Rehashing passwords

As time goes by you might want to change the password hashing algorithm or load factor, or PHP may change the defaults to be more secure. In this case new accounts should be created using the new options and existing passwords rehashed on login (you can do this only on login because you need the original password to do a rehash).

Doing this is also very simple:

<?php
function password_verify_with_rehash($password, $hash) {
    if (!password_verify($password, $hash)) {
        return false;
    }

    if (password_needs_rehash($hash, PASSWORD_DEFAULT)) {
        $hash = password_hash($password, PASSWORD_DEFAULT);

        // update hash in database
    }

    return true;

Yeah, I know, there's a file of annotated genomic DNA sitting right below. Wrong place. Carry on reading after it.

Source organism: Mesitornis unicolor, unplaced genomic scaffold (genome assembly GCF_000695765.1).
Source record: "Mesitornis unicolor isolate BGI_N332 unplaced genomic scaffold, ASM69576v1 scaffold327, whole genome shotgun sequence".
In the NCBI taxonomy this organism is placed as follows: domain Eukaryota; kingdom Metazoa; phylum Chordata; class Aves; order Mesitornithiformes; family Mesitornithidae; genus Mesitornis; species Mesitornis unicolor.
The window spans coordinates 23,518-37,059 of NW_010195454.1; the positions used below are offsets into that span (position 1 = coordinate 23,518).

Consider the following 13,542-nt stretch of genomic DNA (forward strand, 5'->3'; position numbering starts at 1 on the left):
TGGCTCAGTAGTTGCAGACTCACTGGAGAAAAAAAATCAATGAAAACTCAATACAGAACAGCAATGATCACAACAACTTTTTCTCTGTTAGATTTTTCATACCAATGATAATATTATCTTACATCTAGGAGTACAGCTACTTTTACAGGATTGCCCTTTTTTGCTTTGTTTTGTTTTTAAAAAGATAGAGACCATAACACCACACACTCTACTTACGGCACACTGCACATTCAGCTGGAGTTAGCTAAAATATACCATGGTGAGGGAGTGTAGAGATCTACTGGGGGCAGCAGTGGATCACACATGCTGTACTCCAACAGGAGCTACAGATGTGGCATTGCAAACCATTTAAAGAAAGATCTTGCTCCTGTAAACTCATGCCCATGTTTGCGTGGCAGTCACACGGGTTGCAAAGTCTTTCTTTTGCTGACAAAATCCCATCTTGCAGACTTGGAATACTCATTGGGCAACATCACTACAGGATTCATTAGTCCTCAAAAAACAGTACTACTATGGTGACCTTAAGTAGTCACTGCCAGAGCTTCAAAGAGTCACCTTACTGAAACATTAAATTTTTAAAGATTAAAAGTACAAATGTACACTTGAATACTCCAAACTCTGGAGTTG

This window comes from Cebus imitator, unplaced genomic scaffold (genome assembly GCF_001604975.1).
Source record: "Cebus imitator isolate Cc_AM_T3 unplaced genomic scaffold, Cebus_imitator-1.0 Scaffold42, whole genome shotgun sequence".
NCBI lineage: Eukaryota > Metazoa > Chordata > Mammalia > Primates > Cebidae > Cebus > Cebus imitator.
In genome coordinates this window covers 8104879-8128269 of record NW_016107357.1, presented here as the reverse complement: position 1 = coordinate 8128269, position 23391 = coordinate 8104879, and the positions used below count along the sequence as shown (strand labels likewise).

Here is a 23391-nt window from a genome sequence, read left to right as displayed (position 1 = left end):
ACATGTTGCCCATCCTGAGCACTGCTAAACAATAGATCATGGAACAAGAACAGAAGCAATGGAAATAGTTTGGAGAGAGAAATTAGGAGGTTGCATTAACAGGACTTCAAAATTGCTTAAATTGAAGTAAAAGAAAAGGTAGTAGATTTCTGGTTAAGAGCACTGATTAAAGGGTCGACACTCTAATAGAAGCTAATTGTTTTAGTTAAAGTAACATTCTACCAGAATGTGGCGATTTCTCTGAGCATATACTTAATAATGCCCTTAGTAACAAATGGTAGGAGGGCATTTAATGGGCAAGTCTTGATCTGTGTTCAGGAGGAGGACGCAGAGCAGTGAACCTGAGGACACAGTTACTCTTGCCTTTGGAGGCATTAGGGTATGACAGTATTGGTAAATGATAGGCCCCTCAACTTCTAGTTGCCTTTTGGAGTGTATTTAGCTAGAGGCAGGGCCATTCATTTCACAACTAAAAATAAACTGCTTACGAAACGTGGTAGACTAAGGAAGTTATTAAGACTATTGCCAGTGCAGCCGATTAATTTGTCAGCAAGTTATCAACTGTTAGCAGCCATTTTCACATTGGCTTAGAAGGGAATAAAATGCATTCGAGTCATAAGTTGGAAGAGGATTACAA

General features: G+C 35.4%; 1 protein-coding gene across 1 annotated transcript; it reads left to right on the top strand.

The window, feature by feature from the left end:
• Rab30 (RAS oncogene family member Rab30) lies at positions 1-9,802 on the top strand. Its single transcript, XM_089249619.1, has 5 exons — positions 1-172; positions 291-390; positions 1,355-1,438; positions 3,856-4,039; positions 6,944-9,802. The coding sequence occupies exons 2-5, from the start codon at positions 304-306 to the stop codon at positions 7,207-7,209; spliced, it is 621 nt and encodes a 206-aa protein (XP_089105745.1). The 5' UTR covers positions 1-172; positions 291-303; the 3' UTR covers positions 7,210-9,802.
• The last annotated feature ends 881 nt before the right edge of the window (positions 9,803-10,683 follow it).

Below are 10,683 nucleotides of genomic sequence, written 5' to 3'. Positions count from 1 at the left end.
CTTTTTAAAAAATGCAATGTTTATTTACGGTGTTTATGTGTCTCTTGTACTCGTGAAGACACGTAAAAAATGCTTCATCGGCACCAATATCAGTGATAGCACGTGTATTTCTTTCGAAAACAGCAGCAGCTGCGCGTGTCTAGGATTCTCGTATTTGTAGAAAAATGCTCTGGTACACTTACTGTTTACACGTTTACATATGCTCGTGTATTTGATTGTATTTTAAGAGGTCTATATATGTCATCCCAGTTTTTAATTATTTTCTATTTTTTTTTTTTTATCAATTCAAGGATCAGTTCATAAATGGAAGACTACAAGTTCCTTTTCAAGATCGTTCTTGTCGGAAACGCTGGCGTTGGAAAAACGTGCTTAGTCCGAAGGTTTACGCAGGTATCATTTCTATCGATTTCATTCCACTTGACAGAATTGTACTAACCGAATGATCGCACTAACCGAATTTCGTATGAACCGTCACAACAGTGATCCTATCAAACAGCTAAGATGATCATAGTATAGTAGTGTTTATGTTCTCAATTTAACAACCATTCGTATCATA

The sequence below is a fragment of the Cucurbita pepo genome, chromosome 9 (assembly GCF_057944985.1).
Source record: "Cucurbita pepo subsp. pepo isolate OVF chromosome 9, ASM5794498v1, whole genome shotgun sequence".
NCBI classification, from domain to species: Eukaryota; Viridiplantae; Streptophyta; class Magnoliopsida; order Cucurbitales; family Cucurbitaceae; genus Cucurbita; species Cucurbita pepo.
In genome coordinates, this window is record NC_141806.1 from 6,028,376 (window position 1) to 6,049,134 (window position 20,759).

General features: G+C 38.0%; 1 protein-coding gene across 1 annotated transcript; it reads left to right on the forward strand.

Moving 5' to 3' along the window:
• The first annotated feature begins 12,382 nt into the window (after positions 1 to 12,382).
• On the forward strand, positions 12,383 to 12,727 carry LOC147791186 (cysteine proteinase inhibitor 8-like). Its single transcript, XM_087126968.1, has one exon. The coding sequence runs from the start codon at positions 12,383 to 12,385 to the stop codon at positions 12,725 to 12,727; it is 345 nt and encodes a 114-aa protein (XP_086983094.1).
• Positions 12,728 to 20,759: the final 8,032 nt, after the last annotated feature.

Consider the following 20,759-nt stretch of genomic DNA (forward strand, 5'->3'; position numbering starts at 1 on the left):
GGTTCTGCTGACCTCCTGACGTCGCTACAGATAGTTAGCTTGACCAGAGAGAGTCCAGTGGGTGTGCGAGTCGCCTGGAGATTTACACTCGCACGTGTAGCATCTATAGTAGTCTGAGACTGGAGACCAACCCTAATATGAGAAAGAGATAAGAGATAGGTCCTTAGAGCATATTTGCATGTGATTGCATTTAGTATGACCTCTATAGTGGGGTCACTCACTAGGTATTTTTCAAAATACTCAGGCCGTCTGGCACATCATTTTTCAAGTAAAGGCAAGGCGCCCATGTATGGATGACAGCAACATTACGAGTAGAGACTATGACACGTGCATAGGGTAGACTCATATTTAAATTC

}

The above snippet will keep your hashes up to date with the PHP default. But once again you can also specify custom options, e.g. password_needs_rehash($hash, PASSWORD_BCRYPT, ['cost' => 12']).

Compatibility layer for older PHP versions

The new API will only be introduced in PHP 5.5, but you can already use a PHP implementation of the same API now! The compatibility implementation will automatically disable itself once you upgrade to 5.5.

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I think only the second-to-last section to your answer is actually relevant to the question... –  Niklas B. Apr 10 '13 at 18:26
1  
@Frank: "Hashing Password, from broken methods to most secure now"? When clicking on that question, I would expect an answer that addresses only the point raised by the question, preferrably linking to additional information like the provided gist –  Niklas B. Apr 10 '13 at 18:29
1  
Even I could think about that (no PHP nor programmer expert), is that the best you've got PHP developers? Thanks for the awesome answer John Conde (; –  Francisco Presencia Apr 10 '13 at 18:29